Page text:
Darker-skinned people may have lower risks of melanomas, a type of skin cancer, according to a new study published in the European Journal of Cancer.
The study looked at the prevalence of melanocytic lesions, which are small, irregularly shaped tumors that are the most common cause of skin cancers in people of African, Asian and Middle Eastern descent.
“There are a lot of factors that affect the development of melanosomes, and some of them are genetic,” said Dr. Nafisa Akbari, an expert in the pathogenesis of melanoblastoma at the Karolinska Institute in Stockholm, Sweden.
“The fact that darker skin tends to be associated with lower risk of developing melanomas is a clear indication that these factors are part of a common underlying genetic pathway.”
Akbary said that while there is currently no cure for melanomas — or, as they are sometimes called, “skin cancer,” they’re not curable, as other skin cancers are — the researchers hope to find ways to prevent or treat them, even if they’re rare.
“We know that melanoma is very dangerous, so we need to be very careful in terms of how we treat it, and how we react to it,” Akbarian said.
“In our study, we found that the dark-skinned group was less likely to develop melanoma than the lighter-skinned, but the dark skin group also had more of the mutations that are associated with melanoma, which could have an important impact on the development.”
Akbashi, who is also a member of the Swedish Cancer Society, said that the results also raise the possibility that darker-skinned individuals might be more susceptible to the spread of melano-associated tumors.
“I think it’s also a possible explanation for why dark skin is more susceptible,” Akbashian said.
For the study, Akbashis team used a genetic marker called rs657615 that was used to track the evolution of melanoblasts and melanoma in mice.
The researchers found that darker people had higher levels of the gene that controls the development and growth of melanocytes, the body’s immune system cells that attack and destroy cancerous cells.
The scientists also found that dark skin was more likely to have mutations in the gene called melanotransferase (MTF), which is involved in producing melanocytes.
MTF is responsible for making melanocytes more resistant to the attack of the body and helping them to become more resistant against melanoma.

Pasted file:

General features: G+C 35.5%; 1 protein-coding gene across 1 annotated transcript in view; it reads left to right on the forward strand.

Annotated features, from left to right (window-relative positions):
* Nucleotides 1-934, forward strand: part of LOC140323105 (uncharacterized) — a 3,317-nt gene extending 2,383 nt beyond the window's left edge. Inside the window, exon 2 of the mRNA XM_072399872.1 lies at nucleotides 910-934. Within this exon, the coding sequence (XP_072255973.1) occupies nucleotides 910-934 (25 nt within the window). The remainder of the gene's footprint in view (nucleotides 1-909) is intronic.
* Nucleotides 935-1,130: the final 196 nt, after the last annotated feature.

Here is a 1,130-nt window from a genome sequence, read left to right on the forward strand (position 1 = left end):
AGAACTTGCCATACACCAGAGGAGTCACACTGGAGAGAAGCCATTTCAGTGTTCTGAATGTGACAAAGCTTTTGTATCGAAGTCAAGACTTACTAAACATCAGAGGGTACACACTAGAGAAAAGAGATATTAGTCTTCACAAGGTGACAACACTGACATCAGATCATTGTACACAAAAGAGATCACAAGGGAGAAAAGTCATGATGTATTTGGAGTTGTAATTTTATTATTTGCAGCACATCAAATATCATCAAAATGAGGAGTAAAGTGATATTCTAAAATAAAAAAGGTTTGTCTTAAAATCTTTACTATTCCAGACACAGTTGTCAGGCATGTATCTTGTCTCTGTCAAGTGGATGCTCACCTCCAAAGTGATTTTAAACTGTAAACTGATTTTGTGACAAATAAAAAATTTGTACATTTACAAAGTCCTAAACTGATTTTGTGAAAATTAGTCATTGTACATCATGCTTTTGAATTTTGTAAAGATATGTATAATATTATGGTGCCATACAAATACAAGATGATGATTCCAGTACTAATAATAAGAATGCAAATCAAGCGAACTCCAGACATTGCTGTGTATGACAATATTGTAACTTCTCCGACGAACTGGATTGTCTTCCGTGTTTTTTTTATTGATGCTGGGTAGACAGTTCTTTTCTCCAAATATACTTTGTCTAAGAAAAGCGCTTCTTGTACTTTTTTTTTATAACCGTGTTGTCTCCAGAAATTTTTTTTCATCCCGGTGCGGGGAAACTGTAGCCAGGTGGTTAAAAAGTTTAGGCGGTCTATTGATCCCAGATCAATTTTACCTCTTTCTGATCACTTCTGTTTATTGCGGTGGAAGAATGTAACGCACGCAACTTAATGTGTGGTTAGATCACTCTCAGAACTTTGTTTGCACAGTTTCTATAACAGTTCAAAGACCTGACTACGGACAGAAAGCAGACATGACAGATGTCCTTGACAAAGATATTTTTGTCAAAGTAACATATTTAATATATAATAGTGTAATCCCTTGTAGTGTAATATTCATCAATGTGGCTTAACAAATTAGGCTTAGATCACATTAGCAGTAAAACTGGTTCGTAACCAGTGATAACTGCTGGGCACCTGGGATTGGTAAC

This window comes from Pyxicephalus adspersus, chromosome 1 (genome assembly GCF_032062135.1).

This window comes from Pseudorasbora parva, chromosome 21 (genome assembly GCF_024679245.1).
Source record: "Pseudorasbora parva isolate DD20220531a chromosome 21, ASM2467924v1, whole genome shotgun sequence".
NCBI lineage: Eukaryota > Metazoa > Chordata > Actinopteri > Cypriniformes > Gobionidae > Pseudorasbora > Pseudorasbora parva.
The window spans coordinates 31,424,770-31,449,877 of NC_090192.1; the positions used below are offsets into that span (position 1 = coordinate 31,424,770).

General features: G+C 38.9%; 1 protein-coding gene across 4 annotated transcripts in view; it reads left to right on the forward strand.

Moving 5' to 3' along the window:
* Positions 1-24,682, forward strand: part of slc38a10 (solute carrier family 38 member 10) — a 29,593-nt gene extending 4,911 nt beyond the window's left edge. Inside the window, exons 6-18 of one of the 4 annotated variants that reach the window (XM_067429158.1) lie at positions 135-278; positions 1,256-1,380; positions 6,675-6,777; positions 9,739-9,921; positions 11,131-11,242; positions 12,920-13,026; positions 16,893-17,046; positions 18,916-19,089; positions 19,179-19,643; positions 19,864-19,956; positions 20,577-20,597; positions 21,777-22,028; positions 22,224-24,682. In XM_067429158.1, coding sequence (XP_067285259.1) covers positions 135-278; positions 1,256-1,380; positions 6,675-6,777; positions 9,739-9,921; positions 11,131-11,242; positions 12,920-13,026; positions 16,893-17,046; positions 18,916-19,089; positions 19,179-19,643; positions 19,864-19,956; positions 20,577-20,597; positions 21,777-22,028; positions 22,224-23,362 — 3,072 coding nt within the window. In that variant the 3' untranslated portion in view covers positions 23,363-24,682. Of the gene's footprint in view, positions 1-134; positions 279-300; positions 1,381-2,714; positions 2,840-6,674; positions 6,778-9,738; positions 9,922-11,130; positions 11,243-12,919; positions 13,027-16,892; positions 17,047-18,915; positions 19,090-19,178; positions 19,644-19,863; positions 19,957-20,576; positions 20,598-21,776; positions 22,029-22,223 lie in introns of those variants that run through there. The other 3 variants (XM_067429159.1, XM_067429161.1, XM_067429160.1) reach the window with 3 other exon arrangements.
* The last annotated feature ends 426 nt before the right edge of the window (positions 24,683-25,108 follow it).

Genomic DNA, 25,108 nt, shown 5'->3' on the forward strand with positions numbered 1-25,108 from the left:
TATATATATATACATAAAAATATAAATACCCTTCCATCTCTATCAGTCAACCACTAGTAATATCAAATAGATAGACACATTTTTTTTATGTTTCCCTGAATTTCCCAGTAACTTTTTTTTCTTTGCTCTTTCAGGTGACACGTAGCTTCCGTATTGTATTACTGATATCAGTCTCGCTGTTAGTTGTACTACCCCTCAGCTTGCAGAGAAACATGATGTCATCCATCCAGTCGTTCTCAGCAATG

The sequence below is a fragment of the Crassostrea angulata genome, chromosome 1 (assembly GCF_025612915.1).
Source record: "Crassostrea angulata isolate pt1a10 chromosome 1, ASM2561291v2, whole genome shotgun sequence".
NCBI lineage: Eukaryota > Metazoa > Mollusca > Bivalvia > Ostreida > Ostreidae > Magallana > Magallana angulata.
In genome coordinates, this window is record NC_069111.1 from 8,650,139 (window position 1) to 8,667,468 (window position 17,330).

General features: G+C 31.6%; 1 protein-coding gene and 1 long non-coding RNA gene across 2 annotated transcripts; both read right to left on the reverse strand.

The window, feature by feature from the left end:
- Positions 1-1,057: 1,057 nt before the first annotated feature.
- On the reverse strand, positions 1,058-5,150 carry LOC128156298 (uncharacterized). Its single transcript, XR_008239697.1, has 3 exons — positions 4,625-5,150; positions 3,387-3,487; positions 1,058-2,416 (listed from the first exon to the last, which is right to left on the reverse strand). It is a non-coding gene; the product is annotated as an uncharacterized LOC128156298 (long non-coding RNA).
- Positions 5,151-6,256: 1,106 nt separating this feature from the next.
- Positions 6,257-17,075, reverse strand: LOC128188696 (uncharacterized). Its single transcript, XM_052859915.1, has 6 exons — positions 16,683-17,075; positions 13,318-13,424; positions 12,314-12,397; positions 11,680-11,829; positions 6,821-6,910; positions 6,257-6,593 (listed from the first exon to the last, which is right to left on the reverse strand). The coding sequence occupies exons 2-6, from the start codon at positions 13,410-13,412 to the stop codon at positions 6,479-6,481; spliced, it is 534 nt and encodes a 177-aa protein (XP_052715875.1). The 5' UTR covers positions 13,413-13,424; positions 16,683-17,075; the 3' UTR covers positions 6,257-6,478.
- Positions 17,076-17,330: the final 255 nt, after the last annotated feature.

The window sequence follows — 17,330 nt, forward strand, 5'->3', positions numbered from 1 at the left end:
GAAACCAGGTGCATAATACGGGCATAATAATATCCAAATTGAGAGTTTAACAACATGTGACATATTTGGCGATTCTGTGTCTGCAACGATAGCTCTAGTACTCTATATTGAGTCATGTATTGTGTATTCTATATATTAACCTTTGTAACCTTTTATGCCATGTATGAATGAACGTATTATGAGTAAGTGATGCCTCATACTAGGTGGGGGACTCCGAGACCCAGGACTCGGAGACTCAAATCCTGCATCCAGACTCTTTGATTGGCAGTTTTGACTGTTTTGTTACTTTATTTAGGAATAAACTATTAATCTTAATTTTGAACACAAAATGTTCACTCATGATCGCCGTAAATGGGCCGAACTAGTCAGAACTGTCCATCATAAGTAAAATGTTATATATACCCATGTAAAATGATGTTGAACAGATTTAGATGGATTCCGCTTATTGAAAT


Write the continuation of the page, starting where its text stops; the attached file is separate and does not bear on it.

“These mutations in MTF have been found in melanoma patients, and it seems that these mutations are responsible for dark skin,” Akbani said.
Although melanosomal tumors can cause severe disease and may even require surgical treatment, Akbayi said that darker colored people are more likely than their lighter counterparts to develop the disease and be unable to get treated.
“People who are dark-complexioned have higher rates of skin diseases, and so the melanoma risk may be higher,” she said.
A melanoma-free future in the U.S. The research team also found the darkness of skin affected the expression of genes involved in cell survival and migration in melanocytes in mice, which can have long-term consequences for the disease.
In a mouse model, darker-colored mice that had been treated with MTF mutations showed fewer melanocytes than mice that were treated with mutations that did not affect the gene.
“When you add the genes that are affected by MTF and melanocytes to the MTF gene, it leads to increased expression of a melanocyte-specific gene called mTOR,” Akbari said, which controls cell proliferation.
“This causes melanocytes not to be able to form the new melanocytes that they need to make new melanomas.
The expression of this gene increases in dark-colored people, and that can be an important factor for the development or spread of these tumors.”
The study also showed that melanosome growth and metastasis in mice was reduced in mice that received a treatment that changed the expression level of the MTR gene, which was linked to melanocyte growth and tumor growth.
Akbashiani said that melanomas have been linked to a host of other genes, including genes that regulate the immune system and brain function, that could be affected by dark skin.
The genetic changes that affect melanocyte survival and growth could also contribute to melanoma development in the human population, she said, and this may explain why darker-looking people are at a higher risk for developing the disease than lighter-colored ones.
“Our data is definitely showing that dark-skinned people are a risk group, and if this association is replicated in the general population, we should be seeing this association in the population,” Akberi said